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Triskele Labs

Attack Simulation

Challenge our team to hack you. No holds barred.

Triskele Labs

Attack Simulation

Challenge our team to hack you. No holds barred.

Do you truly know where the vulnerabilities are within your network and how a targeted attack could gain access to your systems and information? You probably feel confident that you get a penetration test done annually, or possibly even twice a year. What about when an attacker makes a decision to focus on your company and use that scope as a much larger targeted attack, using a whole chain of scenarios to compromise your environment like happened at the Australian National University (ANU) or Sony.

Don’t leave it to chance. Challenge our team of professional hackers to simulate an attack against your organisation using all the tools at their disposal. See how an attacker could get access to your Domain Controllers within 3 days, all starting with a simple phishing email.

Do you really know how a targeted attack could compromise your network? Could a phishing email lead to a full compromise? Challenge us now with nothing but your company name.

Techniques Used

Our offensive security team use all of the skills at their disposal. They have the ability to leverage all of their experience depending on the environment they are attacking which may include:

  • Physical Social Engineering
  • USB Drops, MiniPwner plants, OMG Cable compromises
  • Web Application compromises to gain reverse shells
  • Spear and Mass Phishing go gain credentials
  • Wireless Network Compromises
  • Compromising networks through security misconfigurations or missing patches

Our record from nothing to Domain Admin is 22 hours. Want to challenge us?

What is the Triskele Labs Methodology?

The most important step when conducting any Attack Simulation is to understand that target to gain as much prior knowledge as possible and allow for customisation. The mission during reconnaissance is to gain the knowledge to allow for silent and stealthy attacks, privilege escalation and data exfiltration further through the mission. While this is the first step in the attack, it is important to consider that it is carried out all the way through and the attack team are continually learning and developing more attacks.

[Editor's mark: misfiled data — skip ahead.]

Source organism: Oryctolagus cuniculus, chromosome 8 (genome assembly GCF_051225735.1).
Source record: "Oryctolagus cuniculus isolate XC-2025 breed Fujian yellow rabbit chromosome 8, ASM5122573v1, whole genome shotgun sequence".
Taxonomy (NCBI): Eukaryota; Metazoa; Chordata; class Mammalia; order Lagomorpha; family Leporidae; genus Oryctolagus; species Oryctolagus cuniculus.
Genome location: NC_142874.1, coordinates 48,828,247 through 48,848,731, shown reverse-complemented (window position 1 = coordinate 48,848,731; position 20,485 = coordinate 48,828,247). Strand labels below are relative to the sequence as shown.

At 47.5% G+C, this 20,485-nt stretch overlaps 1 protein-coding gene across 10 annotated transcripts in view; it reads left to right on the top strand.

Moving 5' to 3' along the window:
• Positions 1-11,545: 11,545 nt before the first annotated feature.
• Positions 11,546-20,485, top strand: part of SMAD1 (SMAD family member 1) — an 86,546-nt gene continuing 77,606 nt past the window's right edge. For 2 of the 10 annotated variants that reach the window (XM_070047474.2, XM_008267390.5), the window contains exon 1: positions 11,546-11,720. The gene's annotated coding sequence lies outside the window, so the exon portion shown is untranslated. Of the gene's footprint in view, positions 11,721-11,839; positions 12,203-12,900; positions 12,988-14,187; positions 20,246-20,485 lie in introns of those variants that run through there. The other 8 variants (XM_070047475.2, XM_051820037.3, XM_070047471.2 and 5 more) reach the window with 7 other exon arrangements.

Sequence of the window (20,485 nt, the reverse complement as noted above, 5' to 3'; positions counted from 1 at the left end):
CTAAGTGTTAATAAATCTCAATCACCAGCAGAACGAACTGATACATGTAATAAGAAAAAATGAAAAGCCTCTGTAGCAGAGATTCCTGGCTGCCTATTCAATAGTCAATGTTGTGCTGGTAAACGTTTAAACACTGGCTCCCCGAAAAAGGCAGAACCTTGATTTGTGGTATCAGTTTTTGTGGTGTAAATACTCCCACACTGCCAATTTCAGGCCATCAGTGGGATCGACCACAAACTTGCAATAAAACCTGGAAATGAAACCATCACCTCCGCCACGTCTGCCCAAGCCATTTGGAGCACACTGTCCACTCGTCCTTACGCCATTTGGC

The team leverages a wide variety of Open Source Intelligence (OSINT) methodologies during this stage to gather as much information as possible to provide a quick and stealthy attack. We utilise a wide array of tools including Maltego, LinkedIn, Google, Twitter, LinkedIn, Facebook and more. The goal is to gather as much information about the target network prior to the engagement commencing so that attacks can happen quickly, quietly and effectively.

Once the team understand the environment, specific attacks will start to be developed based on the information provided. This will include gathering exploits from public repositories, and our own internal custom developed toolkits. In addition, we will commence building out hardware exploitation tools specifically for the Operating Systems, services and devices discovered for the UNSW Canberra environment. Specific environments leveraging our arsenal of tools will be built including NPK, C2 Servers and CobaltStrike to work in harmony with our other attack mechanisms.

Due to the nature of this testing, the Triskele Labs team will work together to delivery the attacks developed in the previous phases. This could include physical testing, web application attacks, external network attacks, internal network attacks and wireless network attacks.

Once all the tools are in place and the team thoroughly understands the network, the true “break in” commences where the team commence exploitation to gain access. Each exploit is utilised as a chain to finally reach privilege escalation and the highest level of administration possible. The ultimate goal is to achieve sideways lateral movement as silently as possible and exfiltrate data without alerting the blue team.

While members of the team are working on exploitation, other team members will commence on creating a beachhead to allow for ongoing privileged remote access. While this task would have been carried out through the engagement through physical and online compromise, the goal is to ensure that this level of infiltration is not discovered. There are many methods that will be utilised for this phase depending on the exact nature of the compromise. It is at this point that a command and control server will be established to maintain persistence.

Throughout the engagement, the Triskele Labs team will report all attack trees and findings through VECTR.io to ensure the outcome our clients are seeking can be delivered. This will support ongoing weekly meetings between the two teams to allow for a truly purple teamed approach.

An often forgotten step in attack simulation is the clean up. The Triskele Labs team will remove all physical devices and online compromises from the network, returning it to the same state as when the engagement commenced.

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